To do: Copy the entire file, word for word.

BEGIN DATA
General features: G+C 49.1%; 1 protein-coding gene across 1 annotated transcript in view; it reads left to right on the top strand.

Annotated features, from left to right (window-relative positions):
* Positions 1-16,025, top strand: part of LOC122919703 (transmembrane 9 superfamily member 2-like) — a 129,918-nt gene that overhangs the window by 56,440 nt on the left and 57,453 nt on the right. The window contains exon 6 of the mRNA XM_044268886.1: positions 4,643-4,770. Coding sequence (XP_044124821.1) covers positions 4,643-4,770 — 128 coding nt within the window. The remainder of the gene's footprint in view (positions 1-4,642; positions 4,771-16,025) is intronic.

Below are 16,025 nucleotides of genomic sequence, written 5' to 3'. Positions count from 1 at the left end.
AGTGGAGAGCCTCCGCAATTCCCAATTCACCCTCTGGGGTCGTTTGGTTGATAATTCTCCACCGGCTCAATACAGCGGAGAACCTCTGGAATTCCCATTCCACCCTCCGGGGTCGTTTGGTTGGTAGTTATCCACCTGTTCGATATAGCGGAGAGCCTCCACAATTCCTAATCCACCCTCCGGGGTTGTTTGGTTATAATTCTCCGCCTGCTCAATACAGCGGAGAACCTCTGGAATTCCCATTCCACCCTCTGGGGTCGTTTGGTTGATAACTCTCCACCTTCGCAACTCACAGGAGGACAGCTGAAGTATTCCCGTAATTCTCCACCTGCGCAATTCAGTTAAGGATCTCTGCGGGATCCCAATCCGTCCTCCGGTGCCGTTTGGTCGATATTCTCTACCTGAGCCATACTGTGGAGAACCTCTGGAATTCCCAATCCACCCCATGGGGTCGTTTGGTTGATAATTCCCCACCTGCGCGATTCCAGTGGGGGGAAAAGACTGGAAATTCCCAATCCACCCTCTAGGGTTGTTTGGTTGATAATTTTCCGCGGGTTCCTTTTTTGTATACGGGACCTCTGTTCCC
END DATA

General features: G+C 49.1%; 1 protein-coding gene across 1 annotated transcript in view; it reads left to right on the top strand.

Annotated features, from left to right (window-relative positions):
* Positions 1-16,025, top strand: part of LOC122919703 (transmembrane 9 superfamily member 2-like) — a 129,918-nt gene that overhangs the window by 56,440 nt on the left and 57,453 nt on the right. The window contains exon 6 of the mRNA XM_044268886.1: positions 4,643-4,770. Coding sequence (XP_044124821.1) covers positions 4,643-4,770 — 128 coding nt within the window. The remainder of the gene's footprint in view (positions 1-4,642; positions 4,771-16,025) is intronic.

Below are 16,025 nucleotides of genomic sequence, written 5' to 3'. Positions count from 1 at the left end.
AGTGGAGAGCCTCCGCAATTCCCAATTCACCCTCTGGGGTCGTTTGGTTGATAATTCTCCACCGGCTCAATACAGCGGAGAACCTCTGGAATTCCCATTCCACCCTCCGGGGTCGTTTGGTTGGTAGTTATCCACCTGTTCGATATAGCGGAGAGCCTCCACAATTCCTAATCCACCCTCCGGGGTTGTTTGGTTATAATTCTCCGCCTGCTCAATACAGCGGAGAACCTCTGGAATTCCCATTCCACCCTCTGGGGTCGTTTGGTTGATAACTCTCCACCTTCGCAACTCACAGGAGGACAGCTGAAGTATTCCCGTAATTCTCCACCTGCGCAATTCAGTTAAGGATCTCTGCGGGATCCCAATCCGTCCTCCGGTGCCGTTTGGTCGATATTCTCTACCTGAGCCATACTGTGGAGAACCTCTGGAATTCCCAATCCACCCCATGGGGTCGTTTGGTTGATAATTCCCCACCTGCGCGATTCCAGTGGGGGGAAAAGACTGGAAATTCCCAATCCACCCTCTAGGGTTGTTTGGTTGATAATTTTCCGCGGGTTCCTTTTTTGTATACGGGACCTCTGTTCCC